A country which embraced the brilliance of various artists like Beethoven, Goethe, Hegel and Thomas Mann turned blind towards an equivalent genius. It’s sickening to know that out of sixteen feature films directed by her, only eight are available in DVD/Blu Ray/Internet. I’m still on hunt for Shirin’s Wedding (1976), Heinrich (1977), Laputa (1986) and Apple trees (1992). If somehow I could fetch these movies, my burning desire to write a detailed book about Helma Sanders’ films would come true. So, within my limitations, I consider “Germany Pale mother” as her crowning achievement.

Borrowing the title from Bertolt Brecht’s poem, Germany Pale Mother is an auto-biographical self-exposure reflecting the sensitive changes that post-war Germany has undergone. From her keen wish to alter the traditional way of hailing Germany, popularly known as Deutschland (Fatherland), traces of feminism could be noticed in the director. According to Leonie Naughton, “By contrasting the family life to war, the film accentuates the process of historical recovery and combines the personal memories with collective conscience.” Reconstructing the fictionalized biography of her mother, it unravels through political dimensions of private life as well. Narrated in voice-over by Sanders-Brahms herself, the after effects of Nazism & Fascism is portrayed in a grotesque way. Ironically, the history did not repeat itself in the case of German film movement. Though it took another forty years for a female director to come up with dynamic imagery and technical shimmering to surpass Leni Riefenstahl, who was obsessed with Nazi sentiments and made propaganda films for Hitler, this time the director was an anti-Nazi.

The body and face of Lene (compelling performance by Eva Mattes) is allegorically alluded to the nation and anything more I say would end up as spoilers. I shall rather save it up for the upcoming book! To admire an iota of Helma’s creative skills, let us have a look at some of the most iconic scenes ever made in world cinema history.

In the first clip, Lene and her daughter Anna wander the despondent landscape of Germany during the halcyon days of post-war. The snippets of surgical aerial shots from archival footage are injected into the fictional narrative heightening the disastrous hardships and ruins of wartime. Then it radically jump cuts to a lengthy sequence where Lene is reciting a macabre fairy tale to Anna which could be interpreted in multiple ways. While struggling to safeguard and shelter her, Lene is also educating Anna amidst devastation. She is being raped by American soldiers in the presence of her daughter and after this tragic act, Lene tells her that she was abducted as they are allowed to do so. She accepts what had happened in a soothing manner and is almost fine with it. In the later scenes, a group of women rebuild their homes, (another intersection of stock image of war) and those American soldiers behave courteously towards the grown-up Anna.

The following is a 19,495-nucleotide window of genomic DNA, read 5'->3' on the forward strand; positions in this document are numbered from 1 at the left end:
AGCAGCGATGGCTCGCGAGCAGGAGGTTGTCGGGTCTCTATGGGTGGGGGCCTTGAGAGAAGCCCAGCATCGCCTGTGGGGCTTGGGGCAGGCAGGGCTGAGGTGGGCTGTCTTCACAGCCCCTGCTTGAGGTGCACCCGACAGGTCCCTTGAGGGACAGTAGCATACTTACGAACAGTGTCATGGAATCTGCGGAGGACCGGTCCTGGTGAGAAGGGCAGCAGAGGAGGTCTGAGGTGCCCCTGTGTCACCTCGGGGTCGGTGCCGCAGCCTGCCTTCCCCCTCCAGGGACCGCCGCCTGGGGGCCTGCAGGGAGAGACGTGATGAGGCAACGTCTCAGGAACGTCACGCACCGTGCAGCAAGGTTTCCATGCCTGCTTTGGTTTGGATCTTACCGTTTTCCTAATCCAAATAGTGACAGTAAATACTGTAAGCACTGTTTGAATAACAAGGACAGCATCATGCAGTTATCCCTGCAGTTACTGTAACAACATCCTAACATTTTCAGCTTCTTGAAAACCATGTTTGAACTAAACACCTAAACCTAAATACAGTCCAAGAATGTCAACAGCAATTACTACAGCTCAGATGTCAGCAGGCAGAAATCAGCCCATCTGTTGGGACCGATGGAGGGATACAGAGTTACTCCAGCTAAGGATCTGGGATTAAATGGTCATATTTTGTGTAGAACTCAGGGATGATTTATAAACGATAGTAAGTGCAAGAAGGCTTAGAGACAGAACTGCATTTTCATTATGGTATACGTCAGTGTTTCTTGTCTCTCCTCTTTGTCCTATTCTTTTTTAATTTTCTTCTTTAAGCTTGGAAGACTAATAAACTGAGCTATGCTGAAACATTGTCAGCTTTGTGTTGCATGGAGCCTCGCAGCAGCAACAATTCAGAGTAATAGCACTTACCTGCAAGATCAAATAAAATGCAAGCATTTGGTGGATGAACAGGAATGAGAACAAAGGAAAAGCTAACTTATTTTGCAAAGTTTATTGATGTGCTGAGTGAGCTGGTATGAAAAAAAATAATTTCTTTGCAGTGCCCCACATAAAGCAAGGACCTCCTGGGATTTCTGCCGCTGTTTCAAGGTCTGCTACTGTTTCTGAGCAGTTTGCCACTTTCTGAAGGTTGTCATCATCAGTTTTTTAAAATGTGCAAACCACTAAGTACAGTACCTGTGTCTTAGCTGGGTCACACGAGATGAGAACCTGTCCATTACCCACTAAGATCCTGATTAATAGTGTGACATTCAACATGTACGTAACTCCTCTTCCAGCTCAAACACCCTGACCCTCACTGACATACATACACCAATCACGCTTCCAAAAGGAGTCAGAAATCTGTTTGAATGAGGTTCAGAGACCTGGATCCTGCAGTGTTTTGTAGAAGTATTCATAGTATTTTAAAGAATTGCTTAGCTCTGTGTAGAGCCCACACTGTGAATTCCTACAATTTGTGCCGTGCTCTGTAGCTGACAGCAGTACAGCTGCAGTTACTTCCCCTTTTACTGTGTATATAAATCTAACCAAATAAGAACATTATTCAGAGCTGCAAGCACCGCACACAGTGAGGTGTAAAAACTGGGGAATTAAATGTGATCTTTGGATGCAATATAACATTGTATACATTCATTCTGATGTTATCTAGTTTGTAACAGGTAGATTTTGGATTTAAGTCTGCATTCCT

The second clip, too, inter-cuts the fictionalized memoir with actual documentary footage, where the protagonist engages in a conversation with a young boy who is in search of his parents. He had been roaming around the rubbles of Berlin for almost six weeks resulting in vain. The brimming soundtrack is woven together from the extracts of archival recordings and imagined enhancements. A detailed analysis could be made about the use of soundtracks, manipulation of the soundscape to adhere the spectators and transport them to the past. Throughout the film, newsreels and radio sounds of various speeches – rallies – propaganda is incorporated to highlight the inextricability of private and public life during wartime. Say, Nazi regime made well use of radio and other means of communication to sustain its course and the director intended to overpower using the same but implying a critical re-calibration of historical upheaval.

Original DVDs of Helma Sanders-Brahms’ films are available only in E-com sites of United States / Germany. It’s a boon to watch her films in high resolution, thanks to my friend, and the links available to download are of poor quality. Oh, my! She is the most under-rated director in the entire cinema history.


  1. https://www.goethe.de/ins/au/en/kul/mag/20397223.html
  2. https://deadline.com/2014/05/r-i-p-helma-sanders-brahms-736717/